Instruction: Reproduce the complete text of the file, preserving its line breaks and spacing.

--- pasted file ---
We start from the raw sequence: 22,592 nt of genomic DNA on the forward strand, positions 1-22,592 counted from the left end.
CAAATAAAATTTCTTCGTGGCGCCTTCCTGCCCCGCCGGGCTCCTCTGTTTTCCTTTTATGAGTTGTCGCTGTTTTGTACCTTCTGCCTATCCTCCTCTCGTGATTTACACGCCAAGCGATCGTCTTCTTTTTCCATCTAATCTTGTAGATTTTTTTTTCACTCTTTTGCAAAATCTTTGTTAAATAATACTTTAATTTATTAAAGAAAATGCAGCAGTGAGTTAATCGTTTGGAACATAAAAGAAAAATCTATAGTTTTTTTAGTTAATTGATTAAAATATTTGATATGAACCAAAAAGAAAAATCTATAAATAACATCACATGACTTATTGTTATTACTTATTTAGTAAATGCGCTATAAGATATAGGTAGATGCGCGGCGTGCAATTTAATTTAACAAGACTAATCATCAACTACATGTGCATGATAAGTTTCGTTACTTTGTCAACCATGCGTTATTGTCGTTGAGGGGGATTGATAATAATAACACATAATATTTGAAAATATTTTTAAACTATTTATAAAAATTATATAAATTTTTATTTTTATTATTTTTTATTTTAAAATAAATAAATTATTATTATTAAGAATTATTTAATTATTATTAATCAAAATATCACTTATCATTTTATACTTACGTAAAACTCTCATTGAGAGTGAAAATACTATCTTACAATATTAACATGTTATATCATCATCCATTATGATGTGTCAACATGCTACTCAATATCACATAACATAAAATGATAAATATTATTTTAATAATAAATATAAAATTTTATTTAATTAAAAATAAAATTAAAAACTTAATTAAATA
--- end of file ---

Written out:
We start from the raw sequence: 22,592 nt of genomic DNA on the forward strand, positions 1-22,592 counted from the left end.
CAAATAAAATTTCTTCGTGGCGCCTTCCTGCCCCGCCGGGCTCCTCTGTTTTCCTTTTATGAGTTGTCGCTGTTTTGTACCTTCTGCCTATCCTCCTCTCGTGATTTACACGCCAAGCGATCGTCTTCTTTTTCCATCTAATCTTGTAGATTTTTTTTTCACTCTTTTGCAAAATCTTTGTTAAATAATACTTTAATTTATTAAAGAAAATGCAGCAGTGAGTTAATCGTTTGGAACATAAAAGAAAAATCTATAGTTTTTTTAGTTAATTGATTAAAATATTTGATATGAACCAAAAAGAAAAATCTATAAATAACATCACATGACTTATTGTTATTACTTATTTAGTAAATGCGCTATAAGATATAGGTAGATGCGCGGCGTGCAATTTAATTTAACAAGACTAATCATCAACTACATGTGCATGATAAGTTTCGTTACTTTGTCAACCATGCGTTATTGTCGTTGAGGGGGATTGATAATAATAACACATAATATTTGAAAATATTTTTAAACTATTTATAAAAATTATATAAATTTTTATTTTTATTATTTTTTATTTTAAAATAAATAAATTATTATTATTAAGAATTATTTAATTATTATTAATCAAAATATCACTTATCATTTTATACTTACGTAAAACTCTCATTGAGAGTGAAAATACTATCTTACAATATTAACATGTTATATCATCATCCATTATGATGTGTCAACATGCTACTCAATATCACATAACATAAAATGATAAATATTATTTTAATAATAAATATAAAATTTTATTTAATTAAAAATAAAATTAAAAACTTAATTAAATA